This was the only guitar that John had with him when he first joined the Red Hot Chili Peppers back in 1988. He only used it for couple of gigs with the Peppers [Red Hot Chili Peppers John Anson Ford Theater October 8, 1988], and for some of the early gigs with HATE (side band project with Flea).
This particular guitar is somewhat of a mystery. What we do know is that the guitar had 24 fret maple neck with dot inlays, long banana headstock, strat-style body with sharper horns, and a HSS pickup configuration. It also featured a custom paint job, perhaps something inspired by Eddie Van Halen who John looked up to in the early days.
As far as the exact model, the closest possibility seems to be the Kramer Pacer Custom II. As one of our readers pointed out, this seems to be the only model with HSS config where the humbucker isn’t slanted like for instance on the Striker model, which features the same pickup layout.
What doesn’t fit with the usual configuration of Pacer Custom II model is the 24 fret maple neck featuring long banana headstock. By 1986/87 when the model was first introduced, Kramer already started using pointy headstocks, so John’s guitar must have been one of a kind. Even the few of the Pacers that featured maple necks all came with pointy headstocks finished in black, so again quite unusual seeing that particular setup on John’s guitar.
As far as to what happened to the guitar post-1988, we were able to spot it in the 1993 short documentary recorded at John’s place. This means that John kept the guitar for at least 5 years, even though by then he switched to playing Fender Stratocasters almost exclusively.
If you happen to know anything more about this guitar, even the slightest bit of information, be sure to message us using the form at the end of this article or email me directly at. To help you start – here’s a video of John playing this guitar in 1988 – Red Hot Chili Peppers – Punk Rock Classic (Los Angeles 1988), and a photo album on imgur showing screencaps from couple of different videos.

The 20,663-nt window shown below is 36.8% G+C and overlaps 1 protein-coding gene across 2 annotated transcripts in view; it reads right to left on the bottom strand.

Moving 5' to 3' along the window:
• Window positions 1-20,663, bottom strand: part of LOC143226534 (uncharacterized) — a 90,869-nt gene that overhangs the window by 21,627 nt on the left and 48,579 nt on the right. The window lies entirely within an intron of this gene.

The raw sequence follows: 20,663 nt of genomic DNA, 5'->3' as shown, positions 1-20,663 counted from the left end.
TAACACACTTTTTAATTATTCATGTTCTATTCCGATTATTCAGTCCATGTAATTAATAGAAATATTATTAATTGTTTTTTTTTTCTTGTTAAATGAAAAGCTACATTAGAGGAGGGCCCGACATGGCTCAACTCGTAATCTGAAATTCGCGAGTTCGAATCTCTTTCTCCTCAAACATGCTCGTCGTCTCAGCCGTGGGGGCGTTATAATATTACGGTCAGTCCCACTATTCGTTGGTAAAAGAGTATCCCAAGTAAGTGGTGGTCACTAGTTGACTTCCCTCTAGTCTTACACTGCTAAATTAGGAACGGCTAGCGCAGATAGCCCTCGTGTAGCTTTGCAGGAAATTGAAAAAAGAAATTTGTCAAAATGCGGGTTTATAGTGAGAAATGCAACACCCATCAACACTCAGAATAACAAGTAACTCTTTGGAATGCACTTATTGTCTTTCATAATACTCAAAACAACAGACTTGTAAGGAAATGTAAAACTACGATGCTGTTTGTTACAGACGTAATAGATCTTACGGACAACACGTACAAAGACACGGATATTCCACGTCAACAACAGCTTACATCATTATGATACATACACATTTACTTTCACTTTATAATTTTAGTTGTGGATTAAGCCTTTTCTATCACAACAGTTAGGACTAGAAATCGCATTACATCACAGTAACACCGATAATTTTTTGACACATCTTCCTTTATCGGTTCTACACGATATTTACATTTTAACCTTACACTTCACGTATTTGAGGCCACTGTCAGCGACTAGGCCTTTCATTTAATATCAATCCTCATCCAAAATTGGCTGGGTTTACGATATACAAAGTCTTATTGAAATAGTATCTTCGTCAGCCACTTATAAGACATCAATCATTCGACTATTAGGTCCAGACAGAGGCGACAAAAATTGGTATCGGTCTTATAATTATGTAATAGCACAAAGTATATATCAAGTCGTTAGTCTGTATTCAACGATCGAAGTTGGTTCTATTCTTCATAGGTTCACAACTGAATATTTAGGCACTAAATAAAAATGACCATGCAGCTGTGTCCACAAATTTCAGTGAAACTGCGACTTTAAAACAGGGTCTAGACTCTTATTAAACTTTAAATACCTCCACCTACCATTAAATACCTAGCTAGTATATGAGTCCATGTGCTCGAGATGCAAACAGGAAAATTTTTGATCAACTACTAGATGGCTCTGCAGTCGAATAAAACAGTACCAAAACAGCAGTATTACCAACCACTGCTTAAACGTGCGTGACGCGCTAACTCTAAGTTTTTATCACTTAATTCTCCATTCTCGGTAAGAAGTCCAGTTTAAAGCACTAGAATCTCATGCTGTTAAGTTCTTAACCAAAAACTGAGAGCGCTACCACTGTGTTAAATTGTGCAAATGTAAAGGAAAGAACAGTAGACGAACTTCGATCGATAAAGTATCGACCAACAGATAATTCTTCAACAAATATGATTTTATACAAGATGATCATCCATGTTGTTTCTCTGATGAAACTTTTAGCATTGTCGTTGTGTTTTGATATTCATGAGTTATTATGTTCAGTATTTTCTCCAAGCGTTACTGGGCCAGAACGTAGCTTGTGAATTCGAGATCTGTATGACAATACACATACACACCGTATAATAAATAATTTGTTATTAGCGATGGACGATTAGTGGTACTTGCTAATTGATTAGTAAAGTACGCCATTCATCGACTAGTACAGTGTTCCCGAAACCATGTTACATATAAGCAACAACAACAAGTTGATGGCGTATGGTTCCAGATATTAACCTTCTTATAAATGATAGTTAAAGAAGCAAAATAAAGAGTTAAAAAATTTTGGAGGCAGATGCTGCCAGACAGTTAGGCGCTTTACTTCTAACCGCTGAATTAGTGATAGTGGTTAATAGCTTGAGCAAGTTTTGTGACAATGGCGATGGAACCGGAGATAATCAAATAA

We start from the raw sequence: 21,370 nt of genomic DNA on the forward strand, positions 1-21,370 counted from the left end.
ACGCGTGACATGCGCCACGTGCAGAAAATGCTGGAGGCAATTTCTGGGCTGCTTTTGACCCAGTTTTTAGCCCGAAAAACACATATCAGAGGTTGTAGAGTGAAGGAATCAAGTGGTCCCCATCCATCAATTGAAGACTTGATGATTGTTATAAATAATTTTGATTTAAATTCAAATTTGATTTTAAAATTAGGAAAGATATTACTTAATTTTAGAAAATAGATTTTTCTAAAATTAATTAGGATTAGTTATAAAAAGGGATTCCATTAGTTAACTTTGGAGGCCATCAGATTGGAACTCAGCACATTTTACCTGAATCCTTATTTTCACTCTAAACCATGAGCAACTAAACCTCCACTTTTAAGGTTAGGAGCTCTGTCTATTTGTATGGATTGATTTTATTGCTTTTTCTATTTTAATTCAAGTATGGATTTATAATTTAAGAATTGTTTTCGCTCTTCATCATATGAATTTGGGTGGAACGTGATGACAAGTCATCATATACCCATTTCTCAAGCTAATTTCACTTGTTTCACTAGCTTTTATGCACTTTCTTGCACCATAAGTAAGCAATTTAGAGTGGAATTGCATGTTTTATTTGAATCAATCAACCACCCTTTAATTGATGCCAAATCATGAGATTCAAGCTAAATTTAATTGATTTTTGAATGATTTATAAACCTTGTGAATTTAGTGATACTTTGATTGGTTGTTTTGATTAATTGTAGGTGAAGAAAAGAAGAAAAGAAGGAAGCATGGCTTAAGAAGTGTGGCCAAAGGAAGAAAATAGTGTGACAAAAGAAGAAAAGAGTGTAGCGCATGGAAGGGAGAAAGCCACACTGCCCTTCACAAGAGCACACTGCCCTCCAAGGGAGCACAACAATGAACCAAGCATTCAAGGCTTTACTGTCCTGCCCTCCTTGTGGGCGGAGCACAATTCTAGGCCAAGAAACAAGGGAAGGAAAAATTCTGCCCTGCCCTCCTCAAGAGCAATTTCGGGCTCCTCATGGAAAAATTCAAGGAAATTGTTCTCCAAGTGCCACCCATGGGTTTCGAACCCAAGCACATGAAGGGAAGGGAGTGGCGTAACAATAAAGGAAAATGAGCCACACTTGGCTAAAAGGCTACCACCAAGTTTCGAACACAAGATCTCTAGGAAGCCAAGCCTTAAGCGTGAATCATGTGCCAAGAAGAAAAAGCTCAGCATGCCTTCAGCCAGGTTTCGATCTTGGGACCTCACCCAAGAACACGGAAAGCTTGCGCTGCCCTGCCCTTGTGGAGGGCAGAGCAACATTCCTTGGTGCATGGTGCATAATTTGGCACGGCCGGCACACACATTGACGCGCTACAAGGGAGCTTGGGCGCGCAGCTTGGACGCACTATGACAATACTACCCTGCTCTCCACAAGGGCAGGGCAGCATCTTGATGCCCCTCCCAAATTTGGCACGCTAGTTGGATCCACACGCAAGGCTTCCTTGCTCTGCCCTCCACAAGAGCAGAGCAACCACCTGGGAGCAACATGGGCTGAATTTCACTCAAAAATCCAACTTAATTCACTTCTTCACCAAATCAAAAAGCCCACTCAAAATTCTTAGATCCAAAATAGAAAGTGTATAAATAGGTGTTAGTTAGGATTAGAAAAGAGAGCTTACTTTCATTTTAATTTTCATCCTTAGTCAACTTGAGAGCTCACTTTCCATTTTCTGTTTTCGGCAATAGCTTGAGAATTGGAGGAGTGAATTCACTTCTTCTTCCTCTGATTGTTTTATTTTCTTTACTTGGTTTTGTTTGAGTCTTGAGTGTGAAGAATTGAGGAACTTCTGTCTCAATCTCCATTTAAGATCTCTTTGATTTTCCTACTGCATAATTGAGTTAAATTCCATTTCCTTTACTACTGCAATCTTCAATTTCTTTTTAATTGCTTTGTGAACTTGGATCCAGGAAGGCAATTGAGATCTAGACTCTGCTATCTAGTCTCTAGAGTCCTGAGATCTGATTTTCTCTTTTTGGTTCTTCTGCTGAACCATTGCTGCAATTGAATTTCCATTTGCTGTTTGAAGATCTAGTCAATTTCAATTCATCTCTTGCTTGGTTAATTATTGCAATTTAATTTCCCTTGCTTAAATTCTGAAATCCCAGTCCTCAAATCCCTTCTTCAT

John used couple of Ibanez guitars when he first joined Red Hot Chili Peppers in 1988. This is the same guitar featured on most of the photos that come up when you Google “John Frusciane Ibanez” – featuring ton of stickers and hand-writings.
There are indications of another white Ibanez with a HSH setup (humbucker in the neck position when compared to single-coil on his main Ibanez), which was quite possibly used just as a backup, and a third one seen briefly during a 1993 short documentary ‘Stuff’.
John used his main Ibanez (the one with the stickers) up towards early 1989, and it is highly likely that he used it for most of the “Mother’s Milk” studio sessions [Mother’s Milk Studio Sessions]
This was Frusciante’s main Stratocaster from the time he joined the band up until the release of Mother’s Milk album. The guitar can be seen during a gig in Amsterdam played in late 1989 – Red Hot Chili Peppers Dam Square, Amsterdam 1989, and in the music video for the song “Knock Me Down”.
John’s favorite 1968 Stratocaster was stolen sometime in early 1990, as Frusciante reported in an interview with Guitar Player magazine published in April 1990. However, at Pinkpop Festival played in June he still appears to be playing the very same guitar.
The truth is that John had more than a few of these CBS sunburst Stratocasters with large headstocks, and he continued using them throughout 1990, and for the couple of gigs in early 1991 before the band took a break to work on Blood Sugar Sex Magik.
Acquired sometime prior to Mother’s Milk and used to record ‘Higher Ground’ – and possibly some others.
The guitar appears to have wide body binding, which is typical to the models made post 1975 – so it was almost certainly not a highly priced vintage model from the 50s.
John used this guitar for overdubs on Blood Sugar Sex Magik, but it is undeniably best known for it’s appearance on ‘Under the Bridge’ video. John purchased it probably before he even joined the Chili Peppers. It was one of his favorite guitars at the time – the one he’d use for practicing and fooling around in his room.
John’s Jaguar is finished in what’s known as Sherwood green color, and features two single-coil pickups, rosewood neck with white binding and dot inlays, and a floating tremolo. The guitar had a good amount of paint cracks on it, and the neck itself had a couple of dead spots – so perhaps that’s one of the reasons John never really played this guitar live.